The City of New Albany is the new owner of the Baptist Tabernacle building on Fourth Street.
The City, ably represented by Carl Malysz, was the successful bidder for the building in a sheriff's sale held at 10:00 AM today.
As stated earlier and shown below, I think this is an excellent move by and for the City. It may or may nor be used for the purpose I suggested, but it is now safe from potential misuse had it fallen into certain parties' hands. I am not referring to the main other bidder, a valuable and venerable local business.
There will now be ample time to consider the many possible uses for this wonderful structure.
Good job, Carl.
Tuesday, April 3, 2007
Worth a Look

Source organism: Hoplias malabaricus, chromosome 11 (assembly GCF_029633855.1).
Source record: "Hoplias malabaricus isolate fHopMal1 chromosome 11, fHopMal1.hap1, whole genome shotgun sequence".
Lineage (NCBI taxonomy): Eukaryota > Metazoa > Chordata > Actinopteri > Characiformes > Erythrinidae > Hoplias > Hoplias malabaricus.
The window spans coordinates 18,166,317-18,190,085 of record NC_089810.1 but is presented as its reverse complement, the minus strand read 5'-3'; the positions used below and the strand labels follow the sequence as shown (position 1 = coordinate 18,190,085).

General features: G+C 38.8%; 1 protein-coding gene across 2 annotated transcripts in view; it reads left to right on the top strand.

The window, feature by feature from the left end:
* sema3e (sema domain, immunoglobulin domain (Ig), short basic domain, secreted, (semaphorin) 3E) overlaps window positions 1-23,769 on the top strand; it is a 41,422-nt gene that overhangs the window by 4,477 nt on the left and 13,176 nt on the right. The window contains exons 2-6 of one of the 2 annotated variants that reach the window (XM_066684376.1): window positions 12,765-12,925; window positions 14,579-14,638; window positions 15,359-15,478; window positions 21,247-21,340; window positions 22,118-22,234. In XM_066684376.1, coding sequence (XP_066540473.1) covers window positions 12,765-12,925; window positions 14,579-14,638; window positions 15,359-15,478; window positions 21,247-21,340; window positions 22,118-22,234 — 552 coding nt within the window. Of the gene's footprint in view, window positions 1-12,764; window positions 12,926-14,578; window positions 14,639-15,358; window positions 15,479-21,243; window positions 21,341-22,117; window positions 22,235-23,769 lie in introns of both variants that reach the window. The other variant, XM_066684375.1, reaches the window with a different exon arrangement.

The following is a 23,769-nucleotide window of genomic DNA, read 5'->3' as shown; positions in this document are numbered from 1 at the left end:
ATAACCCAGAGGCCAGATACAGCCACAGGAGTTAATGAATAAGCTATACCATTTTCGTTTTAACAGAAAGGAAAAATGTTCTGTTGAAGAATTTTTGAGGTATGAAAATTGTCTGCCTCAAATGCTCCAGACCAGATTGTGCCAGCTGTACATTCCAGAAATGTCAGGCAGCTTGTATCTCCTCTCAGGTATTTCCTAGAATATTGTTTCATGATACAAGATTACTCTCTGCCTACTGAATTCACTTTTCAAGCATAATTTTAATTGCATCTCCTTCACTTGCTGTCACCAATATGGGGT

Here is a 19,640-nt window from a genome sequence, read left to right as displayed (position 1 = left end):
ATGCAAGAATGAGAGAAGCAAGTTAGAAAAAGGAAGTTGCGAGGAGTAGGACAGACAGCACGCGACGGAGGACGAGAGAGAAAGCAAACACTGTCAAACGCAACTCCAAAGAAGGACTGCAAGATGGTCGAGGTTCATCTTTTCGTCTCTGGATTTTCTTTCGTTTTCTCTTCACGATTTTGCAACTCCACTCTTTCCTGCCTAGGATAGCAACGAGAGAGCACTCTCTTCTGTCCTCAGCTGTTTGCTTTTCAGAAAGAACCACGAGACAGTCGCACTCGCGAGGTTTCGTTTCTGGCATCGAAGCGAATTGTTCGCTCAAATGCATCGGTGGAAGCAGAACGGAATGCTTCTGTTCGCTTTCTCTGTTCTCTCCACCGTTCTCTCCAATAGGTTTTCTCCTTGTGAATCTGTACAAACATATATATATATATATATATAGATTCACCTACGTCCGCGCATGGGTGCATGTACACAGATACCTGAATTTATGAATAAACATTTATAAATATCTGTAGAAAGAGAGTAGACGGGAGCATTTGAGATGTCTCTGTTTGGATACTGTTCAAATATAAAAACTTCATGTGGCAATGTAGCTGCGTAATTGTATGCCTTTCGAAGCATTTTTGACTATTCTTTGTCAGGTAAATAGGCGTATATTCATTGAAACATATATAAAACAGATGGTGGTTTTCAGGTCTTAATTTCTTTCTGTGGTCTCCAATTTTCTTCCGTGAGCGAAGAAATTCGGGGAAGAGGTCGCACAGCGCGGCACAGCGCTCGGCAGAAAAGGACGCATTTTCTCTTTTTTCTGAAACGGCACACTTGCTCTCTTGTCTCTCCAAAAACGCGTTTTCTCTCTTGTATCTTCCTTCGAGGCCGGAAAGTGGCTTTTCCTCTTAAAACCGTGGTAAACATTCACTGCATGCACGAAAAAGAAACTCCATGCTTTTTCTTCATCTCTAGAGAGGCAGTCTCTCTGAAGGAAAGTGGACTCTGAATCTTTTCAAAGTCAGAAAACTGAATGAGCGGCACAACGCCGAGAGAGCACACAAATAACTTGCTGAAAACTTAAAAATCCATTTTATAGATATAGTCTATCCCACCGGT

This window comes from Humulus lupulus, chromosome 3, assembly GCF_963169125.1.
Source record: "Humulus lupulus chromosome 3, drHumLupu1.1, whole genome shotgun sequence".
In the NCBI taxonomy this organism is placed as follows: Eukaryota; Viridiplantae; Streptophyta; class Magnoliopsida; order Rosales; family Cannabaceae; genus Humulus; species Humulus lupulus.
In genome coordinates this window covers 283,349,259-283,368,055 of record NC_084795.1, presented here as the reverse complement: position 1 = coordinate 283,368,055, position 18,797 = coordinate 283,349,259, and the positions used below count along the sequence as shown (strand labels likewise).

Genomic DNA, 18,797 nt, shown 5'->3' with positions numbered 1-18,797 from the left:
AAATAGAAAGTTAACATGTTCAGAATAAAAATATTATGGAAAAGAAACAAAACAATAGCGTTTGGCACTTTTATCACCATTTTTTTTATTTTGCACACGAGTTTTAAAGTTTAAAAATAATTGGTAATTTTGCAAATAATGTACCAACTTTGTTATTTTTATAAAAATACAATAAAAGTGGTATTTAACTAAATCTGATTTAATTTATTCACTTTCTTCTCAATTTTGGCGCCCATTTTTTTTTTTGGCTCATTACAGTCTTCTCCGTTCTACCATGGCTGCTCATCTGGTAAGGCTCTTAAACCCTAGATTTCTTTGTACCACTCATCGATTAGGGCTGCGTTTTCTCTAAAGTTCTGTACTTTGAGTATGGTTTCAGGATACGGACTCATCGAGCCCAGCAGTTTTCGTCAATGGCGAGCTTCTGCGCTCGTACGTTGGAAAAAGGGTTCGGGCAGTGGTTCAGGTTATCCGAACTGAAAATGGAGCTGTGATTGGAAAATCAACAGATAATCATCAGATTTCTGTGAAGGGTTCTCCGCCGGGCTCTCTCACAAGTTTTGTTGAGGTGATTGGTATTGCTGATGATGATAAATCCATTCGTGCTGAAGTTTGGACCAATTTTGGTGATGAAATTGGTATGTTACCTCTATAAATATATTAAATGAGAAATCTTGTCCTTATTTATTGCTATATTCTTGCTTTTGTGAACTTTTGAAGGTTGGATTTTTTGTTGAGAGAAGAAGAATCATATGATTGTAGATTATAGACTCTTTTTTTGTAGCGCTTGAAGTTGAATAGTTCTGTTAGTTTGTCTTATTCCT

Anyone who has attended City Council meetings can attest to the fact that the council chamber is an inadequate venue for those meetings. The City-County Building itself is overcrowded. In order to insure the satisfactory delivery of services the public expects, it is time to look for additional space for both a meeting room, and as a means of relieving the general space constraints at the City-County Building. Some have even suggested that an entirely new government center be built.While the construction of a new government center would be a costly project, there is a more modest step which could go a long way toward solving the space problem at the City-County Building. This more modest step has the added virtues of preserving a historically significant building, while also consolidating government buildings into a campus.The Baptist Tabernacle on Fourth Street between Spring and Market Streets is currently for sale by a motivated seller. I visited with him briefly today. He said he has heard various proposals for alternate uses of the old church constructed in 1879. Most of these have been for restaurants or other entertainment uses. A better use would be as the main meeting room for official gatherings.The structure has a striking facade that would make an impressive governmental building. It has the added benefit of facing into the large parking lot of the new fire house (the fire house faces Spring Street) which would create a kind of a governmental complex. The interior of the church has been drastically altered; the old floor was removed and a new floor installed, cutting roughly in half, the air space of the church's congregational room. The installation of the new floor caused three-quarters of the window area to be bricked in. Reclaiming this building for governent use would be a strong statement in favor of historic preservation. It could also help lend support to revitalization efforts along Market and Spring streets.The most daring reclamation effort would remove the existing floor, and replace it with a floor at the original elevation. This would provide truly impressive space with a ceiling height of about 32 feet. Less daring, but perhaps more practical, would be reclamation within the current layout of the building. That scheme would provide twice the floor space with a still impressive upper floor and a ceiling height of about 16-18 feet.In either case the public would be able to attend meetings in a commodious setting. They would be able to use existing city-owned parking spaces in the lot behind the fire house. And some of the overcrowding of the City-County Building could be alleviated as the current City Council room could be converted to office space.
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